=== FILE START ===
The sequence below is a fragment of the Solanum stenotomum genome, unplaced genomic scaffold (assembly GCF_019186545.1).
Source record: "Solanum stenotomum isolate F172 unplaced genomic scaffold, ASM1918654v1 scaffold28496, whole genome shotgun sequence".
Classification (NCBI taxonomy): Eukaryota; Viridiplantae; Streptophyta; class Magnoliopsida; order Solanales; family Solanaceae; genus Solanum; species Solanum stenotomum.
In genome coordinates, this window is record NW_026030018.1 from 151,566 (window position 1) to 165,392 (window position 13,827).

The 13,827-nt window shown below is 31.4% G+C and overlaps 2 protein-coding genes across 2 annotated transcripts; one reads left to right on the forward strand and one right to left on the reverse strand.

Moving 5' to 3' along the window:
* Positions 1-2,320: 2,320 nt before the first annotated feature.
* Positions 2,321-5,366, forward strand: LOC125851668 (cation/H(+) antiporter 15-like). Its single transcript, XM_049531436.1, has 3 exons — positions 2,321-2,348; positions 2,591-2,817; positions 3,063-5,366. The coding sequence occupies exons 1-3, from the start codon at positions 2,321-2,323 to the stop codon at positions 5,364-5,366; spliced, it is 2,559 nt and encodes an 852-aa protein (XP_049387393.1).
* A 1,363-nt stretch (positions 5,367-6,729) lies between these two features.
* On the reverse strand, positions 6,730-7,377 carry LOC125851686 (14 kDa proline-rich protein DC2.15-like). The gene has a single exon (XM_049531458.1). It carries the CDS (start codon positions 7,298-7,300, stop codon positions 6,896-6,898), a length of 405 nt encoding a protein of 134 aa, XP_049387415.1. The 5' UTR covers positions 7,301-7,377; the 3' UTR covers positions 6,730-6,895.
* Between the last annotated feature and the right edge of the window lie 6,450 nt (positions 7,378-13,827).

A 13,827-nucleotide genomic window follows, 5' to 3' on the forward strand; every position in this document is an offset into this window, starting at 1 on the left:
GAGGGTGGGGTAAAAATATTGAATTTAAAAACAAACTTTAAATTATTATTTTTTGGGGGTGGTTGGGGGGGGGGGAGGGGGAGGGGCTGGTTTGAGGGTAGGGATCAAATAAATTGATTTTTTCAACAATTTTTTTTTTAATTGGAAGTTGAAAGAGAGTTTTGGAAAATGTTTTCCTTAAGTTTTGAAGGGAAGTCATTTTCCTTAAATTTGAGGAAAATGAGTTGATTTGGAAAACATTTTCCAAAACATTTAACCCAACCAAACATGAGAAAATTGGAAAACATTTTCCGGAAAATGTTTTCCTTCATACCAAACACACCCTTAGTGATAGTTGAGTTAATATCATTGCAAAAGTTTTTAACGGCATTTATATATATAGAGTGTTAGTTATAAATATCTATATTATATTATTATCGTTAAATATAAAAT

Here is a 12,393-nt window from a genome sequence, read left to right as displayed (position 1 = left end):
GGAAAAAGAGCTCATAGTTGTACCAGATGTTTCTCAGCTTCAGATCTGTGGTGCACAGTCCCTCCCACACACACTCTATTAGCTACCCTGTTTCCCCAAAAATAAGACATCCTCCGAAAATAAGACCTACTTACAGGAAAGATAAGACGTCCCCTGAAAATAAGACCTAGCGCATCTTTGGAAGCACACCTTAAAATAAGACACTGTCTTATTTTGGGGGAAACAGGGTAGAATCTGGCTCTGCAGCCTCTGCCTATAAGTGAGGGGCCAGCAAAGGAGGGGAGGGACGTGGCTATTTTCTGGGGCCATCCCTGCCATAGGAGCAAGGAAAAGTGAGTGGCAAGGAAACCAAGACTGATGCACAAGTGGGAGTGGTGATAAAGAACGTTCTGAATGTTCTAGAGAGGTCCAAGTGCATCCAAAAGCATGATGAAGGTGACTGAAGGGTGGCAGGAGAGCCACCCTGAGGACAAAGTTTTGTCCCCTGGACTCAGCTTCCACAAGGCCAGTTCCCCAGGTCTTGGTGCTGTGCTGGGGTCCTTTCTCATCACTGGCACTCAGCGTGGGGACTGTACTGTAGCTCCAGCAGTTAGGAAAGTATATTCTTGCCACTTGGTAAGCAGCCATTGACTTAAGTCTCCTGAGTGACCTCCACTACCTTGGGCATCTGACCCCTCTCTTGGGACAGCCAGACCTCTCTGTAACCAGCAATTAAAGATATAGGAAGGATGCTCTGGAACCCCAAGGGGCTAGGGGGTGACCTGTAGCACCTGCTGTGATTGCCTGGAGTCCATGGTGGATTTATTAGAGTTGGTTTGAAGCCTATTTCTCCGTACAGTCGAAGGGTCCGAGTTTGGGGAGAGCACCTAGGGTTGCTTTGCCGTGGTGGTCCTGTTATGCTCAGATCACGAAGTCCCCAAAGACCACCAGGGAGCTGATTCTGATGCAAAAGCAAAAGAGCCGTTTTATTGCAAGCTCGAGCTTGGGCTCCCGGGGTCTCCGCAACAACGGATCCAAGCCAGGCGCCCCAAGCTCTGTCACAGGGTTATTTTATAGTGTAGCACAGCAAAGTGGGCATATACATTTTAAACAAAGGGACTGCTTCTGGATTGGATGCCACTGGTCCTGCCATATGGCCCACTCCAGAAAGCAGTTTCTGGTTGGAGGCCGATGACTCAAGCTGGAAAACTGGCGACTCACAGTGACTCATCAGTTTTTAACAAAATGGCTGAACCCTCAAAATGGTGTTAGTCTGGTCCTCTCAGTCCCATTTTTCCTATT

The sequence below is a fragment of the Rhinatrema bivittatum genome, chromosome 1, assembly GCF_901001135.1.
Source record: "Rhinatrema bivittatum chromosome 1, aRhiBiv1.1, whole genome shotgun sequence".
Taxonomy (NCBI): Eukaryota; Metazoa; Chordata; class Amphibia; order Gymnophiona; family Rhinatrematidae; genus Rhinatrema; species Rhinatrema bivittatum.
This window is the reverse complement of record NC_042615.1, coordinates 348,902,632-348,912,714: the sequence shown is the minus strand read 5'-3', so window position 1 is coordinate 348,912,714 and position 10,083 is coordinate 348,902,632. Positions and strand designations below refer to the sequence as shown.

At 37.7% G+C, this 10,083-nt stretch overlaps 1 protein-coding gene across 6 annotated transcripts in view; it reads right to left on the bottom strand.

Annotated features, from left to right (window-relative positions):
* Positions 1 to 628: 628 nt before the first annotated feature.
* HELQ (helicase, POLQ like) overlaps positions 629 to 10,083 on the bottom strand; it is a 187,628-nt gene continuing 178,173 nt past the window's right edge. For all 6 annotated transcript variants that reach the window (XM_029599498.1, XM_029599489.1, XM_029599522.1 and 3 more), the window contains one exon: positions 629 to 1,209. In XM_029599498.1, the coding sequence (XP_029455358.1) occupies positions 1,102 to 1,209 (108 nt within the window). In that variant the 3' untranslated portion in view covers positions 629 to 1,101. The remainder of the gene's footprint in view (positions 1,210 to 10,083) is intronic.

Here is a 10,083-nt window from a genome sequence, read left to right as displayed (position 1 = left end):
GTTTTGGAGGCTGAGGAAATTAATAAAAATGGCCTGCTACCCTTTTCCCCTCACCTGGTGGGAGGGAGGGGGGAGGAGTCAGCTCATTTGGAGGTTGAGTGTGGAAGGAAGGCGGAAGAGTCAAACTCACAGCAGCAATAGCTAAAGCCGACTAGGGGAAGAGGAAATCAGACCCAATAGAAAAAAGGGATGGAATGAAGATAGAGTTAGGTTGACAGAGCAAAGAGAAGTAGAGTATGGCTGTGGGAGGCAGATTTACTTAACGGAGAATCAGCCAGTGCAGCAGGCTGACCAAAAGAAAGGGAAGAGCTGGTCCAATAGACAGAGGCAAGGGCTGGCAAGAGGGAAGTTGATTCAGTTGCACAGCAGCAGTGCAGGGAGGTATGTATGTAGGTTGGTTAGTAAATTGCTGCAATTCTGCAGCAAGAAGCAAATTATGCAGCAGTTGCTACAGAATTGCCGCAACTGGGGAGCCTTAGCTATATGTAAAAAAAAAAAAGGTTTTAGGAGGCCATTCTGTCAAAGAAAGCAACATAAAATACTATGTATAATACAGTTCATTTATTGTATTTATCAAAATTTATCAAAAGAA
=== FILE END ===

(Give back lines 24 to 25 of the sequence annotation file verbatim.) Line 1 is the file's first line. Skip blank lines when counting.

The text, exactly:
Here is a 10,083-nt window from a genome sequence, read left to right as displayed (position 1 = left end):
GTTTTGGAGGCTGAGGAAATTAATAAAAATGGCCTGCTACCCTTTTCCCCTCACCTGGTGGGAGGGAGGGGGGAGGAGTCAGCTCATTTGGAGGTTGAGTGTGGAAGGAAGGCGGAAGAGTCAAACTCACAGCAGCAATAGCTAAAGCCGACTAGGGGAAGAGGAAATCAGACCCAATAGAAAAAAGGGATGGAATGAAGATAGAGTTAGGTTGACAGAGCAAAGAGAAGTAGAGTATGGCTGTGGGAGGCAGATTTACTTAACGGAGAATCAGCCAGTGCAGCAGGCTGACCAAAAGAAAGGGAAGAGCTGGTCCAATAGACAGAGGCAAGGGCTGGCAAGAGGGAAGTTGATTCAGTTGCACAGCAGCAGTGCAGGGAGGTATGTATGTAGGTTGGTTAGTAAATTGCTGCAATTCTGCAGCAAGAAGCAAATTATGCAGCAGTTGCTACAGAATTGCCGCAACTGGGGAGCCTTAGCTATATGTAAAAAAAAAAAAGGTTTTAGGAGGCCATTCTGTCAAAGAAAGCAACATAAAATACTATGTATAATACAGTTCATTTATTGTATTTATCAAAATTTATCAAAAGAA